What Is the "Us Against Them" Mentality?

Medically Reviewed by Smitha Bhandari, MD on February 25, 2024
3 min read

If you’ve ever been met with a tough challenge or conflict, you may have felt an “us against them” mentality. Whatever the source of the stress, it causes you to become defensive.

You instantly feel the need to build yourself up by identifying ways you’re better than what you’re up against. This can lead to a deep-down bias against others. But it doesn’t have to be that way. You can overcome the “us against them” mentality and retrain your brain to approach social situations and conflict in a more positive way.

We tend to naturally group people into categories. When you do this, it helps your brain process where and how you fit into varying social situations. Ways we group people include:

  • Race
  • Religion
  • Location
  • Social class

The ways we use “us against them”. Any time you feel threatened by something, you want to feel superior, stronger, and better than what you are up against. You want to feel better about yourself. Categorizing people isn’t necessarily a bad thing until you use these categories to exclude people – even without meaning to.

You place yourself in one group and your perceived “enemy” in an alternate group. Then you tell yourself that the group you’re in is better and the “other” group is the one causing problems.

For example, the “us against them” mentality can take on a role in work life. You may feel like it’s us against them when it comes to regular employees versus management. You see the two categories of employees as rivals instead of teammates.

Downfalls of us against them. The “us against them” mentality is dangerous. You subconsciously use this thought pattern to help yourself feel more at ease. But it often causes you to make decisions based on subconscious discrimination instead of leaving room for understanding and growth. Once you subconsciously figure out who is in “your” group, you tend to be more forgiving of those people.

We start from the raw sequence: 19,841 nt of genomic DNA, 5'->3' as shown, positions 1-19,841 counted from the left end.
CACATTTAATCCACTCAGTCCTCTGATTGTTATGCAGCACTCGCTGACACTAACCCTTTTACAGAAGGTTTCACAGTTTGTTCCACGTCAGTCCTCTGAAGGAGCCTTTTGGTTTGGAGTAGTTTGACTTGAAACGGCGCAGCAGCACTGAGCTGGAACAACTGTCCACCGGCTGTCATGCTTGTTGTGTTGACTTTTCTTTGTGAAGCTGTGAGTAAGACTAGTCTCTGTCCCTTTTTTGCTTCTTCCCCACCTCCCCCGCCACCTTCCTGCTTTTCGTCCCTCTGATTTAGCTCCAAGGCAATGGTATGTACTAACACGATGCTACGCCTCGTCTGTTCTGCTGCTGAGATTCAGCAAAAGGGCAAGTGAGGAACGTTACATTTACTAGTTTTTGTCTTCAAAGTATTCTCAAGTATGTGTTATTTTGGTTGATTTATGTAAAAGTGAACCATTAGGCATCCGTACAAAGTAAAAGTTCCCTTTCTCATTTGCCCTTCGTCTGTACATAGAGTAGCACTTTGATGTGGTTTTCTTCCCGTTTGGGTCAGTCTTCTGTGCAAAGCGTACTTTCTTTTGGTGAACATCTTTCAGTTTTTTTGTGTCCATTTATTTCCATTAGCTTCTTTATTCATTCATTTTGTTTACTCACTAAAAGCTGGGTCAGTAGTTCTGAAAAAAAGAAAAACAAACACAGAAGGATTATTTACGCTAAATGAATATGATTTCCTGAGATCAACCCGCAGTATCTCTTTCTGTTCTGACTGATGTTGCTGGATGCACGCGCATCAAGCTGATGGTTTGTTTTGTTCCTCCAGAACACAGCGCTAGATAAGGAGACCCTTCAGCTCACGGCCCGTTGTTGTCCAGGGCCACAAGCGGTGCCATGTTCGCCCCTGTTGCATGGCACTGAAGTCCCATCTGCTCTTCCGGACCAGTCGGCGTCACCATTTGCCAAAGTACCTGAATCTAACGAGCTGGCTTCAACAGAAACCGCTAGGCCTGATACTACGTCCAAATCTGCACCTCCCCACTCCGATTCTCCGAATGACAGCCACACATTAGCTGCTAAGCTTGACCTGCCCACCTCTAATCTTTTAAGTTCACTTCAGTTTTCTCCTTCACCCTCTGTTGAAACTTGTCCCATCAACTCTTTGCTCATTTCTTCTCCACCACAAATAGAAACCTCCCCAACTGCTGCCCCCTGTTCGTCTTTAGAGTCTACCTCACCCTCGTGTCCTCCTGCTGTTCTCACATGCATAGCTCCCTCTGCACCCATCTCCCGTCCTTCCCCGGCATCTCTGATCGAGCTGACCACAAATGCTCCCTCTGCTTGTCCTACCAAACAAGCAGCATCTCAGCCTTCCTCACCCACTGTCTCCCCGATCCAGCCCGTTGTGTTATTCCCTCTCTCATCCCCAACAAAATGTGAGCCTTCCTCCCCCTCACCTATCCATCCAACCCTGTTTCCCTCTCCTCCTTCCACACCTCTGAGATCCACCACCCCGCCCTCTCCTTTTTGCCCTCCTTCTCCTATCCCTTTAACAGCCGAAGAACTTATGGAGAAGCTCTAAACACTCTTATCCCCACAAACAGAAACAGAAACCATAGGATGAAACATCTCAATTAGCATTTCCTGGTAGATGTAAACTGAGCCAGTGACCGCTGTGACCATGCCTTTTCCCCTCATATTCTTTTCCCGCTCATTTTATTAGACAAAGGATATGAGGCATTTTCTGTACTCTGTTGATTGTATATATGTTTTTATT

Categorization. The first way you take on an “us against them” mentality is to categorize people around you. It helps you to understand your social surroundings and where you stand in any given situation. It is useful to group people by their roles in your life, so you know how to interact and respond to them.

Social identification. Since you can sort people in many different ways, it’s possible to belong to different categories of people. It helps you have a sense of belonging when you feel like you fit into a particular group.

Once you decide what a category of people acts like, you begin to take on those qualities. For example, if you get a promotion at work from being a worker to a manager, you may begin to act like a manager. You take on qualities that you perceive of this category of people so that you fit in.

Social comparison. Once you know where you fit in, you begin to identify those who don’t fit in with you. You may subconsciously see your group as better than any other group without even realizing it.

Blur the lines. One way we can overcome sorting people into rigid groups is to see where we fit into multiple categories. For example, when it comes to race, biracial friends and family help us to bridge the gap between what we perceive to be two separate categories.

Look for similarities. When you meet someone that you may tend to categorize as being different than you, identify ways that you’re the same. This helps you build connections by establishing warmth and empathy. Over time, you can shift your mindset to seek things in common instead of differences.

Get in tune with yourself. As you work to reset how you view yourself and others, it is important to focus on your values. Biases can be built into how we approach social situations, but you can overcome them. How can you act on your desire to be caring, kind, and supportive of those around you?

Be intentional. It takes conscious effort to overcome the “us against them” mentality. If there is someone in your life who falls into a category of people who tend to be discriminated against, be sure to include them. Empower your friends, family, and coworkers and show them that you reject excluding people based on categories.